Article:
We advise clients to dissect balance sheet categories and understand how quickly you could convert each asset to cash and at what value. Traditional cash should be easy, and the value should be fairly certain. However, make sure “cash” really means cash. Is the money in an overnight demand deposit at an FDIC-insured bank? A money market fund with daily liquidity? Or could it be a liquid investment with potential to decline in value? The value of marketable securities may have declined; as such, you may prefer not to tap these resources immediately. Setting up a line of credit with your investment advisor can help you avoid liquidating long-term investments at the worst time. Be conservative in valuing current assets; assume late payments on accounts receivable and softening demand/price reductions for inventory. Assume you may need to sell inventory at a discount to raise liquidity.

Private business owners may also factor in their personal balance sheet when measuring liquidity. Maintaining dry powder outside of the business can be a valuable tool to improve liquidity quickly. For businesses with a single owner, the process of adding capital to your business is fairly straightforward, but for partnerships or family businesses with multiple shareholders, the process can be more complicated. In such situations, shareholder loans to the business may be the optimal structure.


This table shows sources of Liquidity: short term to long term sources (cash, working capital, long-term assets), uses and need

Liquidity Forecasting

The best-managed businesses will frequently simulate liquidity stress scenarios. This financial modeling exercise involves projecting a slowdown in cash receipts while demands on cash resources increase; for example, what happens if your sales slow 20% over the next three months, receivables take 30 days longer than usual to collect, and you have to change vendor payment terms to cash against documents or prepayment to secure scarce raw materials? Your BBH relationship manager can help you model this risk to better prepare you for the wide range of potential scenarios. In an extreme scenario, what happens if revenue slows to a halt? How much cash do you have to survive four weeks of virtually no revenue? Eight weeks? Suffice it to say that in periods of stress, businesses will often put liquidity over profits in the short term. The ability to perform with your suppliers and customers is a function of liquidity in the short term and will likely provide commercial opportunities that position you for growth when the stress subsides.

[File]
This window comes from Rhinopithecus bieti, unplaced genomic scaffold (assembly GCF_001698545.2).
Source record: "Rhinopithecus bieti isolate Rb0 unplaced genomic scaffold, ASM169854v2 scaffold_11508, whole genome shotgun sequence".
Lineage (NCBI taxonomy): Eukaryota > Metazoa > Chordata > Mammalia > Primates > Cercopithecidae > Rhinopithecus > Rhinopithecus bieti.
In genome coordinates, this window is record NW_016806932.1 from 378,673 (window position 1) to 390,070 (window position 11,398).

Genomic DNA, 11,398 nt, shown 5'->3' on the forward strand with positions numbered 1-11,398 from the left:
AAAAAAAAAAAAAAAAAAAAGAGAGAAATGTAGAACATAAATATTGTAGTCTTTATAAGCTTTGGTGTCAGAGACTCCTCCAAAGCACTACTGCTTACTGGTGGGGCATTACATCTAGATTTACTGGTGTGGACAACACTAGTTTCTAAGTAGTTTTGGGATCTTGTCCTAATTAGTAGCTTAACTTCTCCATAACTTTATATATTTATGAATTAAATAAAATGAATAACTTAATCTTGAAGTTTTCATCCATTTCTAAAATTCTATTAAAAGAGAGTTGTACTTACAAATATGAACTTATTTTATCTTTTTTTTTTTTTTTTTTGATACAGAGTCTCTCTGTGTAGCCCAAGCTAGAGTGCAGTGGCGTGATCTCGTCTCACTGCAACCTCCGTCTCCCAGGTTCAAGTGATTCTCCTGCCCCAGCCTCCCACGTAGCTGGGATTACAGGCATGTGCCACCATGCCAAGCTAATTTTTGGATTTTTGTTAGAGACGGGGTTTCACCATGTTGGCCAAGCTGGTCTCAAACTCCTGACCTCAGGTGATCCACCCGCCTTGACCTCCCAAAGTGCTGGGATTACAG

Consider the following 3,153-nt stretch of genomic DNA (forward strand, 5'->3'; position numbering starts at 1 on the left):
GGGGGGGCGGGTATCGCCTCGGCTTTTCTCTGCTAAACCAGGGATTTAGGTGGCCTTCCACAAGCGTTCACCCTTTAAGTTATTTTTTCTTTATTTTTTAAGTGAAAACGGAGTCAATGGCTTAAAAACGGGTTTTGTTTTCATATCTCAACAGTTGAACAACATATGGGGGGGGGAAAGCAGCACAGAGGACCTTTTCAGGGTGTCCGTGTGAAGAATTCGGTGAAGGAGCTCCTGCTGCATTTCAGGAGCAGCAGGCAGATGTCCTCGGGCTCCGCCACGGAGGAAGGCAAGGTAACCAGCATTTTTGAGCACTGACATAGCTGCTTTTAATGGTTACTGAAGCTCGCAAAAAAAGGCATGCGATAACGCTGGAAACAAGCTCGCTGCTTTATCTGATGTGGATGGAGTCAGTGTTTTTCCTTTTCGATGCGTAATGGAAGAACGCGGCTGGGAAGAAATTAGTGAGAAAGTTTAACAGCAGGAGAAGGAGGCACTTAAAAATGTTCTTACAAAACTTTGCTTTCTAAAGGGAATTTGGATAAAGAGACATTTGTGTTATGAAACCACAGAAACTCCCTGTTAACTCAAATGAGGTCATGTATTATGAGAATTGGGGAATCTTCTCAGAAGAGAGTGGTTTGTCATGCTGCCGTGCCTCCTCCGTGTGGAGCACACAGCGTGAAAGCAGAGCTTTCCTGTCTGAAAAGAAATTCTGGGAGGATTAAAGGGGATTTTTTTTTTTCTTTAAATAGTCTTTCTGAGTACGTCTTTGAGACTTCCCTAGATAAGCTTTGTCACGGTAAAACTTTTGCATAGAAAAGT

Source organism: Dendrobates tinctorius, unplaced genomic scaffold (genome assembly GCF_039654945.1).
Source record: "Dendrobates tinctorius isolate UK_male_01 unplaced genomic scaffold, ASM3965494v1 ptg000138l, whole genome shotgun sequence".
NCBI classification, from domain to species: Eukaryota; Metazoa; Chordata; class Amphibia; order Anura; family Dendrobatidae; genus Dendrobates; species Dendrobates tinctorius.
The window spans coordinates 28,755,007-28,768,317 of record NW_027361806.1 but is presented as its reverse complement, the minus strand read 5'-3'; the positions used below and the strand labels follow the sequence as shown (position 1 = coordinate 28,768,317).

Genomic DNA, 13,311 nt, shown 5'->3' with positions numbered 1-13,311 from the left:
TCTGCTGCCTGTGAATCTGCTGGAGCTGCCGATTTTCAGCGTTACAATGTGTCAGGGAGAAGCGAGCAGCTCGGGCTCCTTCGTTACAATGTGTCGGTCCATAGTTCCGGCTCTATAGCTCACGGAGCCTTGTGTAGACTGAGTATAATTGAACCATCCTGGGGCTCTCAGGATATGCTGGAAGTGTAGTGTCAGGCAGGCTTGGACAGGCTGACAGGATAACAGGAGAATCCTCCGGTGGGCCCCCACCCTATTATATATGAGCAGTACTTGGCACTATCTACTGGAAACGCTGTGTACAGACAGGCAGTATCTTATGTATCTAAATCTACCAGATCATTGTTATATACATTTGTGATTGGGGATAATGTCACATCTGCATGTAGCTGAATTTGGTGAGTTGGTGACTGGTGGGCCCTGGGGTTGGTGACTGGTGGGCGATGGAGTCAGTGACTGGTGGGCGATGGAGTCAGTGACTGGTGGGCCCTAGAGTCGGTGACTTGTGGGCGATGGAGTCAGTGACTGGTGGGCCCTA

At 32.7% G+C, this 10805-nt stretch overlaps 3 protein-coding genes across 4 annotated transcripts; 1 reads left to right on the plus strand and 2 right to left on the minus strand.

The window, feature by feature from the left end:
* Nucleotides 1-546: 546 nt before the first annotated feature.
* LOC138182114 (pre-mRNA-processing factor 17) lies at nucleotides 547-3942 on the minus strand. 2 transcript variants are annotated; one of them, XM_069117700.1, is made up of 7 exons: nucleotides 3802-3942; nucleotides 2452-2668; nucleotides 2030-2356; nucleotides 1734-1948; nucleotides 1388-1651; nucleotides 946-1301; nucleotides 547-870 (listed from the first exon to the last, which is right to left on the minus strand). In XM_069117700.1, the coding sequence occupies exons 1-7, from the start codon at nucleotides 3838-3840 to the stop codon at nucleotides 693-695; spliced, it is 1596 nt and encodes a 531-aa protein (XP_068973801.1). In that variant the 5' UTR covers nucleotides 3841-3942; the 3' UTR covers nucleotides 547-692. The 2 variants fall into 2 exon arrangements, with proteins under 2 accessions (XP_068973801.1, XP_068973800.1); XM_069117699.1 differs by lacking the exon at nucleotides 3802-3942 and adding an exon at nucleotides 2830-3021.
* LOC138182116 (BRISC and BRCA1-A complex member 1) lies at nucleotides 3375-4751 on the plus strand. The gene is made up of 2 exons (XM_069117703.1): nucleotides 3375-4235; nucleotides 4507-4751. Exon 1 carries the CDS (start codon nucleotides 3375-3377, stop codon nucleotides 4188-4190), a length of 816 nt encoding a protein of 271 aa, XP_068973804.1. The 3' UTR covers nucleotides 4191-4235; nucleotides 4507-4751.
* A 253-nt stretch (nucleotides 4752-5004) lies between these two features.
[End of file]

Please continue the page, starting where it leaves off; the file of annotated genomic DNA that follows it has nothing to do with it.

Managing Debt and Liquidity

What happens to credit facilities when revenue declines, accounts receivable collections slow and inventory accumulates? Liquidity structures governed by asset-based or borrowing base naturally constrict available liquidity. Companies borrowing on cash multiples (for example, debt/EBITDA) may edge closer to breaching covenants due to declining EBITDA. If you expect to violate covenants or have issues with eligible collateral, you should proactively communicate with your lender. Lenders are more likely to respond positively if they know of problems before they occur.

For businesses severely affected by the COVID-19 pandemic, accessing Small Business Administration loans may be critical to survival. Get to the front of the line by submitting your application early, and see BBH’s coverage of the CARES Act here.